Category Archives: Sefardim
It was a normal evening in early November. In Netivot, the town of
memorial celebrations for saintly rabbis, quiet is something tangible –
actually rare. Perhaps this was the reason why there was something
disturbing about the quiet that prevailed outside. The little ones were
already lying in bed in their pajamas when suspicious shadows were seen
in the garden outside S.’s kitchen. Looking through the window, she
made out three figures, and she felt something bad was about to happen.
She knew these were the thugs of Rabbi Yoram Aberjil. At that very
moment, her husband, A., was at the police station, filing a complaint
of attempted assault by people he identified as the rabbi’s followers.
She was alone with her small children. "I knew that the outer door of
the kitchen was not locked. That’s how it is in Netivot. My whole body
S. pushed the stove against the door and ran to the "safe" room
(reinforced against rocket attacks). She frantically emptied the wall
closet and put the children into it. Meanwhile, the thugs entered the
building. They hammered wildly at the door and shouted over and over
for her to open it. A neighbor yelled from above: "What do you want
here?" They said: "We’ve come to kill her."
"I took a carving knife and held it ready. The children started crying.
I told them: ‘Quiet. If you cry, it will be the end of us.’ I held my
hand over the mouth of the youngest child. One of the children said:
‘Mommy, it’s like in the Holocaust.’" The intruders continued to bang
on the door and shout. Someone called the police, and when they heard
the sirens, they ran off. "That night we packed our bags and fled," she
Until a few months ago, Rabbi Aberjil was the rabbi of S. and her
husband. The two are in their late 20s, and, like all the members of
the community, are newly religious. Over the last year, they decided to
move away from the crowded community. They found an apartment outside
of the area in which the community is concentrated, and moved the
children to schools not identified with Rabbi Aberjil.
In the second week of September, S. relates, the telephone rang, and it
was Rabbi Aberjil on the line. "I want you to know that your children
are precious to me," he said. "I won’t let anyone pick the fruit I
planted. The next conversation will be really painful. I will follow
you. I have ways of making you disappear in a hit-and-run accident. I
will curse your children. I’m telling you, I have powers. Your children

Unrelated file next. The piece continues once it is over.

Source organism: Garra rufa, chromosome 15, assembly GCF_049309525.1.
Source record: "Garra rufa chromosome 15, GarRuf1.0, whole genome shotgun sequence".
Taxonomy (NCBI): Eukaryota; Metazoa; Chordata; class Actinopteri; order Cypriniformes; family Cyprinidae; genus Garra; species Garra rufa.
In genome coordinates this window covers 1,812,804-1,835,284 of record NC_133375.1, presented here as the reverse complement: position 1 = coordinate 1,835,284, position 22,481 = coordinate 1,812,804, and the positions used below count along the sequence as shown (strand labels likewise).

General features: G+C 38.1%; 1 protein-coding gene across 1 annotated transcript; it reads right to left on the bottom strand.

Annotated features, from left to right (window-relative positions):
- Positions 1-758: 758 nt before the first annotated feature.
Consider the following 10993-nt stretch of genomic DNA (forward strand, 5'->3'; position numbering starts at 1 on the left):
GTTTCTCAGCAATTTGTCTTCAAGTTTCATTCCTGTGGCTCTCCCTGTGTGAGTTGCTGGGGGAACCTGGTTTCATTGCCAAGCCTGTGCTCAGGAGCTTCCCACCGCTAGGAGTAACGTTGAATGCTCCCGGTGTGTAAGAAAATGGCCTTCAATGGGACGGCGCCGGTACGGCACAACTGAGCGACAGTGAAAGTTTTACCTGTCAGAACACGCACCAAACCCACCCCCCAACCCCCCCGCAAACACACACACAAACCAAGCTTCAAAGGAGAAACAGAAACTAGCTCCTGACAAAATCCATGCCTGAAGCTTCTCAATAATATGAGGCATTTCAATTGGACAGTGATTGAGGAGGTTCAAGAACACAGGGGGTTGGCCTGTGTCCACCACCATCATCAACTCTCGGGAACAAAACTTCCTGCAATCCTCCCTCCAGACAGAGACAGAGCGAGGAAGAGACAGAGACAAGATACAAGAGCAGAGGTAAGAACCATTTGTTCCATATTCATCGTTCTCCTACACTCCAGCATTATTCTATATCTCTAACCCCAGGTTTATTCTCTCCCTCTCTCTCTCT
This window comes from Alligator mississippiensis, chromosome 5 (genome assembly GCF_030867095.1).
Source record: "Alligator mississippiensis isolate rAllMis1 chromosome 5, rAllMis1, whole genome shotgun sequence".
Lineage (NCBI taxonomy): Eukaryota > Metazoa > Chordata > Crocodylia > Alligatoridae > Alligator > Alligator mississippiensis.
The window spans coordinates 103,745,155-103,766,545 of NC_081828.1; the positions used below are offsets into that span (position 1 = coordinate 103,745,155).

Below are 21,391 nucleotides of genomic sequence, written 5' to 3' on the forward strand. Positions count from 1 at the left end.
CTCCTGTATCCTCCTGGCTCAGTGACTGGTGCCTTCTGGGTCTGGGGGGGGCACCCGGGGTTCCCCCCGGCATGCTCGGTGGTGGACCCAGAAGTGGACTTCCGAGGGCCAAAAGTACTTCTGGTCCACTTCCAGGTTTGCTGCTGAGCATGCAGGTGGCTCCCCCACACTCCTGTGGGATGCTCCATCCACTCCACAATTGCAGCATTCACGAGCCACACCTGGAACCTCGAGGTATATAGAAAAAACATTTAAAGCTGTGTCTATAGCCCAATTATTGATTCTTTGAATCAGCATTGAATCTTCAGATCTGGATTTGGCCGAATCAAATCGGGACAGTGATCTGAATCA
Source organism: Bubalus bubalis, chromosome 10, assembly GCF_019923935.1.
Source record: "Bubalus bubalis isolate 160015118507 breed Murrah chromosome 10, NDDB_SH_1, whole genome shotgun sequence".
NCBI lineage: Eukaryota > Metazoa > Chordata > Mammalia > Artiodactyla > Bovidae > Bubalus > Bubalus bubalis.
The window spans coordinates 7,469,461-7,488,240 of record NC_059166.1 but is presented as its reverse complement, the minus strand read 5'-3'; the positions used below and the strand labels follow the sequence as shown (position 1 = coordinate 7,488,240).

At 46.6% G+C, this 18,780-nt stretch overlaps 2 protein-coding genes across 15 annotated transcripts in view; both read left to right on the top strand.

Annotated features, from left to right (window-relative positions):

will be orphans."…
Rabbi Aberjil has a long history of sexual harassment and thuggish violence, most of it well known to Israel’s chief rabbis, Rabbi Ovadia Yosef, and the head of the Shas party, Eli Yishai. Aberjil continues to prey on ba’alei teshuva and the rabbis continue to remain silent.
There is only one solution. Throw off the yoke of rabbinic leadership. Stop funding religion. Separate Synagogue and State. Run away from these evil men before they destroy you and your children.
[Hat Tip: JWB.]
An Orthodox convert from Canada makes so much sense, it’s painful. Barbara Crook puts Sefardic Chief Rabbi and haredi stooge Shlomo Amar in a corner and beats the stuffing out of him:
I’m a Jew by choice. It’s the most important choice I ever made in my life, and perhaps the most important choice I will ever make.
Almost eight years after my husband and I completed Orthodox conversions in Canada, every action in my life is defined by my Jewish identity and my desire to be on the front lines for Israel.
I’ve been on numerous Jewish boards, including that of an Orthodox outreach organization, was named woman of the year by my local chapter of Emunah and have lectured about Jewish leadership across Canada. And whom do my Jewish-born friends call when they have questions about Jewish laws or tradition? The convert, of course.
I’ve been to Israel 18 times since my first trip in May 2003, have led missions to Israel and taught Canadian and American university students how to defend Israel. I spend most of my vacations studying Hebrew in Jerusalem, and work for an Israeli organization that has defended Israel in parliaments and conferences around the world.
According to Jewish law, I have all the obligations and privileges of any Jew born of a Jewish mother. But if Sephardi Chief Rabbi Shlomo Amar gets his way, when the time comes to make aliya I will be denied the basic right of equality to other Jews under the Law of Return. Rabbi Amar wants to change Israeli law so that only Jews born to a Jewish mother would be entitled to automatic citizenship.